MojoKid writes: AMD is making a stink about SYSMark, a popular benchmarking program that's been around for many years, and one the chip designer says is not reliable. Rather than provide meaningful results and information, AMD claims SYSMark unfairly favors Intel products and puts too much emphasis on strict CPU performance above all else. John Hampton, director of AMD's client computing products, explained in a video why SYSMark itself is an unreliable metric of performance. He even brought up the "recent debacle" involving Volkswagon as proof that "information provided by even the most established organizations can be misleading." Salinas says SYSMark's focus on the CPU is so "excessive" that it's really only evaluating the processor, not the system as a whole. In comparison, PCMark 8 probes not only the CPU, but graphics and subsystems as well. In an attempt to drive the point home, AMD ran a set of custom scripts it developed based on Microsoft Office and timed how long it took each system to complete them. The Intel system took 61 seconds to finish the benchmark versus 64 seconds for the AMD platform, a difference of about 6-7 percent and in line with what PCMark 8 indicated, though Sysmark shows a stark delta of 50 percent in favor of Intel with comparable CPUs.

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Airbus Joins Uber For On-Demand Chopper Rides

Slashdot - Mon, 18/01/2016 - 7:45pm
An anonymous reader writes: Airbus is teaming up with Uber to provide on-demand helicopter rides, due to debut at the Sundance Film Festival which opens in Utah this month. The flight service will employ H125 and H130 aircraft to transport passengers, while Uber vehicles will ferry them to and from the helipad sites. A Utah-based firm, called Air Resources, will be coordinating the service. This is not the first time Uber has experimented with helicopter partnerships, transporting people via chopper ride at the U.S. Formula 1 Grand Prix, the Cannes Film Festival, Bonnaroo Music and Arts Festival, and from New York into the Hamptons in 2013.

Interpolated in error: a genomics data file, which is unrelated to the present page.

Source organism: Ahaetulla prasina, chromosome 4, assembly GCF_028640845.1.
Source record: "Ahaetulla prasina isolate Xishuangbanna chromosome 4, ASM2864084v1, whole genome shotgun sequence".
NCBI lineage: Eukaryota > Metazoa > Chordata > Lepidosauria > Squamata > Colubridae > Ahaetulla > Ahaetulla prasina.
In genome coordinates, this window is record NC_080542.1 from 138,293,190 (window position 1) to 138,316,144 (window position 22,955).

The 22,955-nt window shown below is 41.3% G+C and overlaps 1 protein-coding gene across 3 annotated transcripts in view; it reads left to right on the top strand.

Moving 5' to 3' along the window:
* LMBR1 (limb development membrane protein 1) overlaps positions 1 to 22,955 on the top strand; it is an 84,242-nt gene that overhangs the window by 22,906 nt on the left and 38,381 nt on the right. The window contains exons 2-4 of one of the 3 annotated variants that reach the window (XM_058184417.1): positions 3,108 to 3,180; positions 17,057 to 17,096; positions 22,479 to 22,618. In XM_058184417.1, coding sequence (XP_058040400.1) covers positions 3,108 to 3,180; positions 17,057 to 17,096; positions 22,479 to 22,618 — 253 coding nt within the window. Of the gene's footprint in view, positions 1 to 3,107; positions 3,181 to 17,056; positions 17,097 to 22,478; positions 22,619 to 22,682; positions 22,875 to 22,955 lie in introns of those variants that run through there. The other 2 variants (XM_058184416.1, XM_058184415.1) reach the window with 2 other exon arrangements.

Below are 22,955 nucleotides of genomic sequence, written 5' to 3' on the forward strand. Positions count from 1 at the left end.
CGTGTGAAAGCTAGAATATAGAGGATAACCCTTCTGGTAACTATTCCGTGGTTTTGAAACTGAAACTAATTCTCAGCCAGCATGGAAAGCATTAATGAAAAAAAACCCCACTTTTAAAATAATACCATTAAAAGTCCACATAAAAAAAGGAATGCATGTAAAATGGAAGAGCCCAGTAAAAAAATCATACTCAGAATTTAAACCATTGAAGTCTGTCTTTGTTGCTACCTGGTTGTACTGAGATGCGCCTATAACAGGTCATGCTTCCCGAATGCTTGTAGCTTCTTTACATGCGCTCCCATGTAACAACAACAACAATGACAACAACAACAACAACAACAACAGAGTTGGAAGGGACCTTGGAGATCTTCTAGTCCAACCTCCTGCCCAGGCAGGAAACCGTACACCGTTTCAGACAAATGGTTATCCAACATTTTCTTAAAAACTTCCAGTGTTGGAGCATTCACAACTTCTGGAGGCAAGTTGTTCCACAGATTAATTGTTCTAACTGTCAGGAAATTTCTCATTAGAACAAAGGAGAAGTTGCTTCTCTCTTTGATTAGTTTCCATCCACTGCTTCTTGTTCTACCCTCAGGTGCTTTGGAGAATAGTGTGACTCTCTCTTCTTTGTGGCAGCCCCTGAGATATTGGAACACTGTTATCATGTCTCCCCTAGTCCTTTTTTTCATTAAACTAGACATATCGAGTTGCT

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Interviews: Ask David Peterson About Inventing Languages

Slashdot - Mon, 18/01/2016 - 7:00pm
samzenpus writes: David J. Peterson is a language creator and author. He created the Dothraki and Valyrian languages for HBO's Game of Thrones, and more recently has created languages for the CW's The 100 and MTV's The Shannara Chronicles. His new book, The Art of Language Invention, details how to create a new language from scratch, and goes over some of the specific choices he made in creating the languages for Game of Thrones and Syfy's Defiance. David has agreed to give us some of his time to answer any questions you may have. As usual, ask as many as you'd like, but please, one question per post.

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Scientists demonstrate basics of nucleic acid computing inside cells

Science Daily - Mon, 18/01/2016 - 6:53pm
Using strands of nucleic acid, scientists have demonstrated basic computing operations inside a living mammalian cell. The research could lead to an artificial sensing system that could control a cell's behavior in response to such stimuli as the presence of toxins or the development of cancer.
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Blackouts in the brain: New complex systems perspective on Alzheimer's Disease

Science Daily - Mon, 18/01/2016 - 6:51pm
Alzheimer’s disease relentlessly targets large-scale brain networks that support the formation of new memories. However, it remains a mystery as to why the disease selectively targets memory-related brain networks and how this relates to misfolded proteins seen by pathologists at autopsy.
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Heightened ability to imagine odors linked to higher body weight

Science Daily - Mon, 18/01/2016 - 6:51pm
The ability to vividly imagine the smell of popcorn, freshly baked cookies and even non-food odors is greater in obese adults, new research suggests. Vivid mental imagery is a key factor in stimulating and maintaining food cravings, which can be induced by the thought, smell and sight of food, say authors of a new report on the work.
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No sex required

Science Daily - Mon, 18/01/2016 - 6:49pm
When a sperm and an egg cell merge a new life begins. This is the case in humans and in animals, but in principle also in plants. A team of biologists has discovered a gene trigger in the moss Physcomitrella patens that leads to offspring without fertilization. The researchers assume that this mechanism is conserved in evolution and holds the key to answer fundamental questions in biology.